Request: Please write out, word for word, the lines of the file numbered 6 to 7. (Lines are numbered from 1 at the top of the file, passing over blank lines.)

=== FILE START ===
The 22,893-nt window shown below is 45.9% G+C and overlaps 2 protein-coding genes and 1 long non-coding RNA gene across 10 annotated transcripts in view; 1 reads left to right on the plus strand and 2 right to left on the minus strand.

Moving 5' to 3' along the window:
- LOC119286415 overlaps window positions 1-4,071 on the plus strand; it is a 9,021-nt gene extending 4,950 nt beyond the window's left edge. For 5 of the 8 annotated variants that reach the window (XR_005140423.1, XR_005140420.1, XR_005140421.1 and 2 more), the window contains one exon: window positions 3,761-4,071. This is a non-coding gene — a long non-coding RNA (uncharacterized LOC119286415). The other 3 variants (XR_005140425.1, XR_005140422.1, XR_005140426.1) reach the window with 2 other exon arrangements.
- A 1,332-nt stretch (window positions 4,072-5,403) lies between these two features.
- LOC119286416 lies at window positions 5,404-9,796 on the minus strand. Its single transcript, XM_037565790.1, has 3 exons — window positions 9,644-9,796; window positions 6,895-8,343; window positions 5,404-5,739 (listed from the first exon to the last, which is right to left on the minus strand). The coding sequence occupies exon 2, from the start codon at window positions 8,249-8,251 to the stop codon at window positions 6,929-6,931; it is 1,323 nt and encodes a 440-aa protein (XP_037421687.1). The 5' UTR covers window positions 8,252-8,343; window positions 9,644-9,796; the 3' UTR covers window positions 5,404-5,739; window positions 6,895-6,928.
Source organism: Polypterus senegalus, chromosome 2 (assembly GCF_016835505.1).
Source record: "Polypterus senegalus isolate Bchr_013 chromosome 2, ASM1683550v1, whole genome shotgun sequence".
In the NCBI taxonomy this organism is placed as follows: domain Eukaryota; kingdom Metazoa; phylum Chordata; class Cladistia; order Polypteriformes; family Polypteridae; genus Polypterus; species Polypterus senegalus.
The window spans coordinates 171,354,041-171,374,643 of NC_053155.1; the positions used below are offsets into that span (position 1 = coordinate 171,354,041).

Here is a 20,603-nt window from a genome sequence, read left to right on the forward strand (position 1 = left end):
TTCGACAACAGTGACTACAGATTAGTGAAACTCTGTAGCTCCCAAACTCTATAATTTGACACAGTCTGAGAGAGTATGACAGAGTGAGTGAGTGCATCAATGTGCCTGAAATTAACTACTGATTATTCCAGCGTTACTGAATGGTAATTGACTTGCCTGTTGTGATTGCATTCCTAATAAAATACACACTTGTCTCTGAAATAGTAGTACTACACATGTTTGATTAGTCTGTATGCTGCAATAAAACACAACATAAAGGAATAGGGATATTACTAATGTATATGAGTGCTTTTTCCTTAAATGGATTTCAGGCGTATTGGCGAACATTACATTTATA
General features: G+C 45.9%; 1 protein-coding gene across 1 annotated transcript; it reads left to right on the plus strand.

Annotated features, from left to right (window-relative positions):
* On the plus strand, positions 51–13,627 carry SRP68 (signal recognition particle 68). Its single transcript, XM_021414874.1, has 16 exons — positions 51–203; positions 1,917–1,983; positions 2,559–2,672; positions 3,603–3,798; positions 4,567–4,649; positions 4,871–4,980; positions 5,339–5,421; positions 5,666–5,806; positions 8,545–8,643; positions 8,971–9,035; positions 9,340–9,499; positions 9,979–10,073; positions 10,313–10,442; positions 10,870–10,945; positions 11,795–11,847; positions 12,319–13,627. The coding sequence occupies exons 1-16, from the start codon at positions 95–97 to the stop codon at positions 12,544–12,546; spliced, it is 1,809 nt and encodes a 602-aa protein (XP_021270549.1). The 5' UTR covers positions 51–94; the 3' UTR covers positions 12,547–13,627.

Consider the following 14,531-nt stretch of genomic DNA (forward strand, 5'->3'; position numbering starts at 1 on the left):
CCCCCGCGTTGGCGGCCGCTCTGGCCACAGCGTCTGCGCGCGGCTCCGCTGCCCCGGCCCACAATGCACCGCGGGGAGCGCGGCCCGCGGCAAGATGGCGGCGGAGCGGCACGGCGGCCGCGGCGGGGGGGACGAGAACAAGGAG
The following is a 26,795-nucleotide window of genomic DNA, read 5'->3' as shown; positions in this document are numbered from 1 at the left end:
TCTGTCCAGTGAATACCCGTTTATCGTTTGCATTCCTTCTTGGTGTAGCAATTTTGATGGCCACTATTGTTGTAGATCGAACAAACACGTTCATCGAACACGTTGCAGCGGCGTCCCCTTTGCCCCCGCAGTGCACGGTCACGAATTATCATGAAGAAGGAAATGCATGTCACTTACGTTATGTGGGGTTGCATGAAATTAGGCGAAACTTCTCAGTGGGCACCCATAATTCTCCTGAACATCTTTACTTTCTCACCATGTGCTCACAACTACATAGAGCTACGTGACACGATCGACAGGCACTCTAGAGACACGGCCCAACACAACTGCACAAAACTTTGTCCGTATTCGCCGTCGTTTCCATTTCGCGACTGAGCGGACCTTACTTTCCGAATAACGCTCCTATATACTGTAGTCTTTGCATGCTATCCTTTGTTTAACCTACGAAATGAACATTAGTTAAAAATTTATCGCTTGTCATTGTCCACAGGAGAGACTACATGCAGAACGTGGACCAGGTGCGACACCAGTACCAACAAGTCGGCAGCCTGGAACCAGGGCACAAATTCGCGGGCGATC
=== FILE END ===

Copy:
Source organism: Polypterus senegalus, chromosome 2 (assembly GCF_016835505.1).
Source record: "Polypterus senegalus isolate Bchr_013 chromosome 2, ASM1683550v1, whole genome shotgun sequence".